Our fellow here may be reacting to stepping on the scale after a final New Year's Eve binge! Along with getting healthy after what seems like non-stop indulgence from Hallowe'en on, many folks consider transtitioning to a new job as a goal for the new year.
Or the fellow may be reacting to the thought of looking for a new position, as a job search can be quite daunting. It's a lot of work, takes a whole lot of time, and many are not sure how to begin, where to begin, what the heck to do! Here are 7 steps that will help.
1. Build your network - Actually, it's best if this one is an ongoing career management tactic as beginning networking just as you start a job search is a bit late for much effect. But, with perhaps 40% - 80% of positions not advertised or secured through networking, it's still worth a try.
2. Define your goal - You cannot get to a destination without a goal. As Alice famously said (the Wonderland Alice), "If you don't know where you're going, any road will get you there." You need to know what kind of job you're going after before you can write your resume, for example. There's no such thing as an effective "general" resume. If your resume doesn't immediately proclaim precisely which position your applying to and support your candidacy with a strong overview of why you're a great fit for that position, it's worthless.
3. Update your resume - Before you make any attempt at networking or applying to job postings, tackle your resume's update. Give yourself a challenge: try to make the content, every line of the resume, address the requirements of your job target. The profile, skills, experience, and education must all bring attention to actual or transferable skills, knowledge, and experience. The tighter your target, the less work you'll need to put in to "tweak" your resume and cover letter as you begin applying.
4. Update your LinkedIn - Not everyone must have a LinkedIn. Teachers do not. Nurses don't. But most professionals do. The LinkedIn profile doesn't replace the resume, at least not yet! But it must build on the same "brand" or message found in your resume and cover letter. An optimzed LinkedIn profile can actually attract recruiters/job openings to you! It's well worth the effort.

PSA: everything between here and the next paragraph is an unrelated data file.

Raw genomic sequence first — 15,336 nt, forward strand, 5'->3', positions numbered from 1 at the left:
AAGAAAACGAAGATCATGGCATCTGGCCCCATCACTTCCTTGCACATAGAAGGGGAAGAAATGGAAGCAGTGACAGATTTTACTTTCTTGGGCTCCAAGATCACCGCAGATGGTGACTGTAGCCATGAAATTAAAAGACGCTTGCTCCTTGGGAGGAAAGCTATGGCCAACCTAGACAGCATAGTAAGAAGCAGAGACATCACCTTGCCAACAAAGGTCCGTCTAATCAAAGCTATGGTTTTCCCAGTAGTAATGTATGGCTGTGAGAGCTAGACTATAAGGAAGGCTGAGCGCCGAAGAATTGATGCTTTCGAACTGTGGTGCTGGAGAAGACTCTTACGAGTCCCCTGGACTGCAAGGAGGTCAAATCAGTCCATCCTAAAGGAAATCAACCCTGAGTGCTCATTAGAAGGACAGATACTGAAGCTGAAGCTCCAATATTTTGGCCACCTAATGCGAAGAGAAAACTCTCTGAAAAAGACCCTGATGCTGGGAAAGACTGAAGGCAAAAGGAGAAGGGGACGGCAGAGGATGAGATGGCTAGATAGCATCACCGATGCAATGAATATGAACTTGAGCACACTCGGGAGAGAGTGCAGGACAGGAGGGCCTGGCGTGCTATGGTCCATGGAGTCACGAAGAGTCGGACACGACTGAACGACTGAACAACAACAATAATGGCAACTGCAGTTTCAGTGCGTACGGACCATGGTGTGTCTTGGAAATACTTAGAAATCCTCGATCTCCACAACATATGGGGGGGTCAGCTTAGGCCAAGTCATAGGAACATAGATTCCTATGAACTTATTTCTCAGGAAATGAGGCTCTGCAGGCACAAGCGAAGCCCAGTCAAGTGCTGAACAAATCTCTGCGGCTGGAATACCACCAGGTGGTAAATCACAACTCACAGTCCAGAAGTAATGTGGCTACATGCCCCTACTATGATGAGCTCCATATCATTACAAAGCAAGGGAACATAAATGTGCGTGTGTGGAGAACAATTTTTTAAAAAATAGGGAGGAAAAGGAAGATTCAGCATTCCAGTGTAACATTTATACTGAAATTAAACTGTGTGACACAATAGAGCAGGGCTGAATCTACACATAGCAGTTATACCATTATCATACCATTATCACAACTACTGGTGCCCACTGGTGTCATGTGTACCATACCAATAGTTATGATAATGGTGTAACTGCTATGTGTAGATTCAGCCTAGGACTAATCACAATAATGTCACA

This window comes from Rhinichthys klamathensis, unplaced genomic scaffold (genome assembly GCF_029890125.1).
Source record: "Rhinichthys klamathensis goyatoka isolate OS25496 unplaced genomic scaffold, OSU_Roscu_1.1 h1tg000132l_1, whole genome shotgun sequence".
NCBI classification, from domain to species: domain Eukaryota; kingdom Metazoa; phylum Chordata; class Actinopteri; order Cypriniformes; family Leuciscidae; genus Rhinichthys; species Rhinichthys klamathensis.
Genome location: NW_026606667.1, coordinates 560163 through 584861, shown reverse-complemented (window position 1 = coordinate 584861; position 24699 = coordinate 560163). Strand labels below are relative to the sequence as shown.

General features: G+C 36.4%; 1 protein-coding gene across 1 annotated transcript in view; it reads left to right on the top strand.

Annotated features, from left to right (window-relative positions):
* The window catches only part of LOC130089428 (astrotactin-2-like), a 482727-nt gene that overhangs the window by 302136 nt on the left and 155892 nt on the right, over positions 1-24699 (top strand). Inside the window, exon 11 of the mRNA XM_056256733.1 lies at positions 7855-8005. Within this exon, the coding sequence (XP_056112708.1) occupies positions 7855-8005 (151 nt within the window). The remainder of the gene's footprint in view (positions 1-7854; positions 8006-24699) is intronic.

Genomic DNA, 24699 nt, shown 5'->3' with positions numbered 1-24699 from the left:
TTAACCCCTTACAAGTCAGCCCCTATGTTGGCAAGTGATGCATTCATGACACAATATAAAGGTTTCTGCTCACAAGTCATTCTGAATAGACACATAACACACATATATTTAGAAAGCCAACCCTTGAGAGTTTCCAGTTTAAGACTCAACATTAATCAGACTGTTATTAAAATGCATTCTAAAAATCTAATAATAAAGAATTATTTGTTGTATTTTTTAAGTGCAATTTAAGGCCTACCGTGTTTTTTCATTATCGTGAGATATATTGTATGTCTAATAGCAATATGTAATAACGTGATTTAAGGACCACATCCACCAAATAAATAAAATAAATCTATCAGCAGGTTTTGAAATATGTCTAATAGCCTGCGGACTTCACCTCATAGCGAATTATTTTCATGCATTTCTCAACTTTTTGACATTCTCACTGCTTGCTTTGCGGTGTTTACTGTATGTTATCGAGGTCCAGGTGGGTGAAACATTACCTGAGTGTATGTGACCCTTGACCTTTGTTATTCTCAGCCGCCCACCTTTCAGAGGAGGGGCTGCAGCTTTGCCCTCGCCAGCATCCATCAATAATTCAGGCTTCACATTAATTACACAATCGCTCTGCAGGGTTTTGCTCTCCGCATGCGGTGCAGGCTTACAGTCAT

5. Know what you're worth - Conduct salary research to be prepared in case you're asked about salary. If the job posting asks you to state your salary expectations, you should do so.
6. Manage your online reputation - Every few months, conduct an internet search on yourself to ensure there is no "digital dirt" hiding in plain sight. Last statistic I read suggested that at least 90% of recruiters conduct such searches of the short listed candidates before selecting interviewees. Don't be out of the running because of a dumb Facebook post or nasty internet comment you forgot to delete.
7. Create an ideal target - Along with knowing the position you're aiming for, it's best to create a target list of companies you'd like to work for. Do you prefer established or start ups? Procedure- or creativity-driven? Traditional or fun environments? Will you commute or not? Does the company need to be green, ethical, have a community responsibility vibe?
This step will eliminate the work of applying to too many openings! Remember, it's a lot of work to apply to job postings; narrowing overly-wide options is a great time saver. Spend your time customizing each resume and cover to positions you want in companies you admire.
And there you go! You're all ready to launch your search. If you need more help, consider engaging a professional service to further ease your way into a new job, doing what you love, in a company you admire, and earning what you know you're worth! Happy New Year to all!
p.s. pop the phrase "applicant tracking system" into the search window to the right to make sure your resume is meeting these requirements"